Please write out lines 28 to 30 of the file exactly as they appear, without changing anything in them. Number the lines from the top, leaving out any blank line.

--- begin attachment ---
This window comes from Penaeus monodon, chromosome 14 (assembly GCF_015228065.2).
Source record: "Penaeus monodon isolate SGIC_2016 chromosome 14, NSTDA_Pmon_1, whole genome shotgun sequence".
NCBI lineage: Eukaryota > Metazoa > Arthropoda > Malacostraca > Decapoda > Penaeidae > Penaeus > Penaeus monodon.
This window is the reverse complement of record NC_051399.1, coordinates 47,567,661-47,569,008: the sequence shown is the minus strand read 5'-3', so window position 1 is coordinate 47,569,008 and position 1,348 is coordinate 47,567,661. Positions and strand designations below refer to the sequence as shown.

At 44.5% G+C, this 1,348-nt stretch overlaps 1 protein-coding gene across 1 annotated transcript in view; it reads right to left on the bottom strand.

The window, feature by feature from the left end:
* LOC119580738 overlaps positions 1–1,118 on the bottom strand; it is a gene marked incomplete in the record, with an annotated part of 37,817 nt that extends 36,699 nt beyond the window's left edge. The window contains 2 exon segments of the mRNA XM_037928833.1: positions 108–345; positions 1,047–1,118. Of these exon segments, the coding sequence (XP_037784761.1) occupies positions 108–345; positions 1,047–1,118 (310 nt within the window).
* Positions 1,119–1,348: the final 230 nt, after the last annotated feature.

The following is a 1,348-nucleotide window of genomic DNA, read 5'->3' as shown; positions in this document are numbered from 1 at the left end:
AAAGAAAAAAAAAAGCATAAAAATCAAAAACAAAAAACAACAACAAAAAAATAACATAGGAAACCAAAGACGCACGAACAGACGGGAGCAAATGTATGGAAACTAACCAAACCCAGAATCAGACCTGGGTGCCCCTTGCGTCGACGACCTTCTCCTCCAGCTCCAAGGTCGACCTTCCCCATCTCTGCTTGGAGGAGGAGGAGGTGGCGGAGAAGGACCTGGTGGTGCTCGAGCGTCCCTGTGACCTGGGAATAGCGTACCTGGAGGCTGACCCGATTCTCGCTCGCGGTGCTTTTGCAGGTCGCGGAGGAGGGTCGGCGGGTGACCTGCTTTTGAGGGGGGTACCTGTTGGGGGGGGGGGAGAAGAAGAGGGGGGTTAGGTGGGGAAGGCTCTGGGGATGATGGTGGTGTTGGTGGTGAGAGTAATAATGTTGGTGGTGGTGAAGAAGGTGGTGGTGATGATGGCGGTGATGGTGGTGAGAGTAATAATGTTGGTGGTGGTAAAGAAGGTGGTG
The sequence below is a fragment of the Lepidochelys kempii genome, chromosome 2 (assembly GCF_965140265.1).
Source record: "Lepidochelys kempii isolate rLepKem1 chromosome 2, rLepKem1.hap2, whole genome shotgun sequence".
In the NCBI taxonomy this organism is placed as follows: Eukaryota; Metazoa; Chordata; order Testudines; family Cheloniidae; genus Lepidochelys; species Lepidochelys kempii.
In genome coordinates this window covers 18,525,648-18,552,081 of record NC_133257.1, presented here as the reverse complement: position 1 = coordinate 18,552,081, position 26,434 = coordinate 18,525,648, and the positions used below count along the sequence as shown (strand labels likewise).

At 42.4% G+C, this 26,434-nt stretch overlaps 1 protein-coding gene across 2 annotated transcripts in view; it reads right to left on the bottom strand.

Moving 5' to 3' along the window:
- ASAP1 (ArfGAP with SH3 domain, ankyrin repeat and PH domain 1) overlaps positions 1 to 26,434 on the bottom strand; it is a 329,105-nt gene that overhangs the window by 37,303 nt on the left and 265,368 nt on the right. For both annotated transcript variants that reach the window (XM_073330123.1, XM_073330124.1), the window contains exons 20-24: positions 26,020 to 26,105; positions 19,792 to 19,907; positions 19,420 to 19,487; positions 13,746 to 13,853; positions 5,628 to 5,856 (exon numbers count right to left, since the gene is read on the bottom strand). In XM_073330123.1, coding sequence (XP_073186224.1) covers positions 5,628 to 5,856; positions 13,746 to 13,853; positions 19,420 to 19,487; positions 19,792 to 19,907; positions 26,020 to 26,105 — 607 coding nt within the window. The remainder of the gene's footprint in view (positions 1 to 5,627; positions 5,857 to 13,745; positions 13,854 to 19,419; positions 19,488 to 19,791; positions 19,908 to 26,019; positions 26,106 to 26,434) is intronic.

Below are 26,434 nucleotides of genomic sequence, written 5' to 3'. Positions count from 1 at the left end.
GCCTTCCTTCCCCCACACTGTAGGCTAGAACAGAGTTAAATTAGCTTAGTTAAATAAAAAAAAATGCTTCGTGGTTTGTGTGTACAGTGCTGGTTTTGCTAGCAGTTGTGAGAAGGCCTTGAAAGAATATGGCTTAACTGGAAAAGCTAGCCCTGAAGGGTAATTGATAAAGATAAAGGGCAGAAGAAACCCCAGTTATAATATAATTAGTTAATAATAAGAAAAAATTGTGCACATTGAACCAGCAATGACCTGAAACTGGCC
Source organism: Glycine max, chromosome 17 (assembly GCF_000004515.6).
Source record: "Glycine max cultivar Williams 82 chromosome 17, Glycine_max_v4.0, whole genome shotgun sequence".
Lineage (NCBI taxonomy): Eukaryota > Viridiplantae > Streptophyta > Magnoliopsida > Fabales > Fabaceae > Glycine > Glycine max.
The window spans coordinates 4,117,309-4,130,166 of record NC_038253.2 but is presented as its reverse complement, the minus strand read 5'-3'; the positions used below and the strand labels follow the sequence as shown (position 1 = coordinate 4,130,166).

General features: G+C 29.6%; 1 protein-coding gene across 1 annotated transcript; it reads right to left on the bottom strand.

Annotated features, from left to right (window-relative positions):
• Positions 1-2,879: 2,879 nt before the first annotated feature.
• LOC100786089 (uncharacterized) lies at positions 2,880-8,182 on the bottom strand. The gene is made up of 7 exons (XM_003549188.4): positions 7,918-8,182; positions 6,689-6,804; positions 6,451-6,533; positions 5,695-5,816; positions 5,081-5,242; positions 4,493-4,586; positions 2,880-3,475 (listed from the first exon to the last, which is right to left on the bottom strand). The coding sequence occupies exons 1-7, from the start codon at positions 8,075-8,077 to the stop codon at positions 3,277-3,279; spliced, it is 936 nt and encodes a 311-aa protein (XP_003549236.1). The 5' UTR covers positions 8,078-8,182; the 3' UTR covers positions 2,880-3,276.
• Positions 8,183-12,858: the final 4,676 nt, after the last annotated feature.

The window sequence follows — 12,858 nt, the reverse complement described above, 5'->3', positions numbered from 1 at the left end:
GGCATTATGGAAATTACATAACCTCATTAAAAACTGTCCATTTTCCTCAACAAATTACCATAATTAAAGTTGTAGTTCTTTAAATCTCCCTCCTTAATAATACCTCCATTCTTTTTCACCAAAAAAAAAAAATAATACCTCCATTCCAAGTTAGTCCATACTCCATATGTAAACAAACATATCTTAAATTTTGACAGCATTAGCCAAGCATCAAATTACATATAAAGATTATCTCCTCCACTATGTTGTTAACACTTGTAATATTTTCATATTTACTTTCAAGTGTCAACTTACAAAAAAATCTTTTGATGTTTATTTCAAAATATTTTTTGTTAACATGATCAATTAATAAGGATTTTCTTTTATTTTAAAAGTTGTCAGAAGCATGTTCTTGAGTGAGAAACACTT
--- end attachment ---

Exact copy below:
• Positions 8,183-12,858: the final 4,676 nt, after the last annotated feature.

The window sequence follows — 12,858 nt, the reverse complement described above, 5'->3', positions numbered from 1 at the left end:
GGCATTATGGAAATTACATAACCTCATTAAAAACTGTCCATTTTCCTCAACAAATTACCATAATTAAAGTTGTAGTTCTTTAAATCTCCCTCCTTAATAATACCTCCATTCTTTTTCACCAAAAAAAAAAAATAATACCTCCATTCCAAGTTAGTCCATACTCCATATGTAAACAAACATATCTTAAATTTTGACAGCATTAGCCAAGCATCAAATTACATATAAAGATTATCTCCTCCACTATGTTGTTAACACTTGTAATATTTTCATATTTACTTTCAAGTGTCAACTTACAAAAAAATCTTTTGATGTTTATTTCAAAATATTTTTTGTTAACATGATCAATTAATAAGGATTTTCTTTTATTTTAAAAGTTGTCAGAAGCATGTTCTTGAGTGAGAAACACTT